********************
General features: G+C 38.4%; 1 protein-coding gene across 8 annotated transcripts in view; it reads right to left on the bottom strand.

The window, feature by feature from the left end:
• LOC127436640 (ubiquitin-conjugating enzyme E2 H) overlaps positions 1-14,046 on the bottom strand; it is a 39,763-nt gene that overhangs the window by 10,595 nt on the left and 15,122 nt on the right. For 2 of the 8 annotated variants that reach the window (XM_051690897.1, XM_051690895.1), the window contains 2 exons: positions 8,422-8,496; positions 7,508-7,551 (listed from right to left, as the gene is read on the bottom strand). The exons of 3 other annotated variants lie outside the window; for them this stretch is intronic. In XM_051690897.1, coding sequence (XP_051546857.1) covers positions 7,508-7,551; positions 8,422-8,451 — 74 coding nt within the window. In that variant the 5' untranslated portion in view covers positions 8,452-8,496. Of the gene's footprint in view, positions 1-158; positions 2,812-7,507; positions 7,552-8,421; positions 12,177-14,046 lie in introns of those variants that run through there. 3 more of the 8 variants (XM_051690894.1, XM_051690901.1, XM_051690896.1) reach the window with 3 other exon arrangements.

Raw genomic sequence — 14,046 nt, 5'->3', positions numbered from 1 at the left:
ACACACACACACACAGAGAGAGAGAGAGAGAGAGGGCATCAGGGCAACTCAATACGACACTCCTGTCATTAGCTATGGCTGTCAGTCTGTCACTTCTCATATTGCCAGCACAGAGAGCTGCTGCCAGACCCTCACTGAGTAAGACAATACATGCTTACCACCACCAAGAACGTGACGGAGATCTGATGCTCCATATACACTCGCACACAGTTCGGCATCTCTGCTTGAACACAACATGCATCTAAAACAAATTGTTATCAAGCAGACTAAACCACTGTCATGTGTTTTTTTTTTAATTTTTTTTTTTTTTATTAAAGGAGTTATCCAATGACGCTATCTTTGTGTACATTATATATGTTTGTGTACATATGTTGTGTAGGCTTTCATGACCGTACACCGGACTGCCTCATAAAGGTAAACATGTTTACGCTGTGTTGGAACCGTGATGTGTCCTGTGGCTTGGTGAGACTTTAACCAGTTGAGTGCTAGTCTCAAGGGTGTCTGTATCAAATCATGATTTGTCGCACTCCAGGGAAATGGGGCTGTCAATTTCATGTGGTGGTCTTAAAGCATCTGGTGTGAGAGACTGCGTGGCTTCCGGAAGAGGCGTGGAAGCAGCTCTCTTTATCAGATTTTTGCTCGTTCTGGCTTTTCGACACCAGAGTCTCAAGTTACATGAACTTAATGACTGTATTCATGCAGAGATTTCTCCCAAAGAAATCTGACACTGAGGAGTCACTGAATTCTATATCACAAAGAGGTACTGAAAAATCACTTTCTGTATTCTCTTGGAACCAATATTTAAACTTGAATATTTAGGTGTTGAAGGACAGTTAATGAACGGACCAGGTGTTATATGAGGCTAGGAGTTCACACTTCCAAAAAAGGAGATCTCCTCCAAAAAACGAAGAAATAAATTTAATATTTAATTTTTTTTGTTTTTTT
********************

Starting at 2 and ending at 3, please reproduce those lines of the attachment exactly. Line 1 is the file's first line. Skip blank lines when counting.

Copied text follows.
The window, feature by feature from the left end:
• LOC127436640 (ubiquitin-conjugating enzyme E2 H) overlaps positions 1-14,046 on the bottom strand; it is a 39,763-nt gene that overhangs the window by 10,595 nt on the left and 15,122 nt on the right. For 2 of the 8 annotated variants that reach the window (XM_051690897.1, XM_051690895.1), the window contains 2 exons: positions 8,422-8,496; positions 7,508-7,551 (listed from right to left, as the gene is read on the bottom strand). The exons of 3 other annotated variants lie outside the window; for them this stretch is intronic. In XM_051690897.1, coding sequence (XP_051546857.1) covers positions 7,508-7,551; positions 8,422-8,451 — 74 coding nt within the window. In that variant the 5' untranslated portion in view covers positions 8,452-8,496. Of the gene's footprint in view, positions 1-158; positions 2,812-7,507; positions 7,552-8,421; positions 12,177-14,046 lie in introns of those variants that run through there. 3 more of the 8 variants (XM_051690894.1, XM_051690901.1, XM_051690896.1) reach the window with 3 other exon arrangements.